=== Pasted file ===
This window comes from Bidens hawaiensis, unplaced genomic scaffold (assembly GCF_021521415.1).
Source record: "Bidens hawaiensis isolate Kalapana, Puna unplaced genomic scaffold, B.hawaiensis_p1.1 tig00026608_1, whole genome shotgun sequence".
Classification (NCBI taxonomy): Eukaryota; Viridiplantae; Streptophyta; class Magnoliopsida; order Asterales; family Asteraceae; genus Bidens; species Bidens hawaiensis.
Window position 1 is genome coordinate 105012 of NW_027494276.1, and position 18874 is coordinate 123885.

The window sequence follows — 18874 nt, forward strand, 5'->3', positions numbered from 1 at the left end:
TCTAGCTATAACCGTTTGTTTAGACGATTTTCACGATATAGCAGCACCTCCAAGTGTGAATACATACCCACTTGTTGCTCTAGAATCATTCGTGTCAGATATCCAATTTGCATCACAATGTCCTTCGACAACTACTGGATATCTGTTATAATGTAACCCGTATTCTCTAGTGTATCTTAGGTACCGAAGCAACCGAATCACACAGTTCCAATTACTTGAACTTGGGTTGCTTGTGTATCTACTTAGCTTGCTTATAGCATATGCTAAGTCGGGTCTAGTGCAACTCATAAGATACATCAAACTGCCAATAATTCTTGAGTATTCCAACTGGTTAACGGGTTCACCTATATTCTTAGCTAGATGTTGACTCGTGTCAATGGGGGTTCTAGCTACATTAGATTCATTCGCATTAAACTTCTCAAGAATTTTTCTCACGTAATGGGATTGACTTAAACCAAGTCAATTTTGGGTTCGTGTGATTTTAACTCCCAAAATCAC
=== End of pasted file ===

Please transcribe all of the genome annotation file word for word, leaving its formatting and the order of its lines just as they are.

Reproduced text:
This window comes from Bidens hawaiensis, unplaced genomic scaffold (assembly GCF_021521415.1).
Source record: "Bidens hawaiensis isolate Kalapana, Puna unplaced genomic scaffold, B.hawaiensis_p1.1 tig00026608_1, whole genome shotgun sequence".
Classification (NCBI taxonomy): Eukaryota; Viridiplantae; Streptophyta; class Magnoliopsida; order Asterales; family Asteraceae; genus Bidens; species Bidens hawaiensis.
Window position 1 is genome coordinate 105012 of NW_027494276.1, and position 18874 is coordinate 123885.

The window sequence follows — 18874 nt, forward strand, 5'->3', positions numbered from 1 at the left end:
TCTAGCTATAACCGTTTGTTTAGACGATTTTCACGATATAGCAGCACCTCCAAGTGTGAATACATACCCACTTGTTGCTCTAGAATCATTCGTGTCAGATATCCAATTTGCATCACAATGTCCTTCGACAACTACTGGATATCTGTTATAATGTAACCCGTATTCTCTAGTGTATCTTAGGTACCGAAGCAACCGAATCACACAGTTCCAATTACTTGAACTTGGGTTGCTTGTGTATCTACTTAGCTTGCTTATAGCATATGCTAAGTCGGGTCTAGTGCAACTCATAAGATACATCAAACTGCCAATAATTCTTGAGTATTCCAACTGGTTAACGGGTTCACCTATATTCTTAGCTAGATGTTGACTCGTGTCAATGGGGGTTCTAGCTACATTAGATTCATTCGCATTAAACTTCTCAAGAATTTTTCTCACGTAATGGGATTGACTTAAACCAAGTCAATTTTGGGTTCGTGTGATTTTAACTCCCAAAATCAC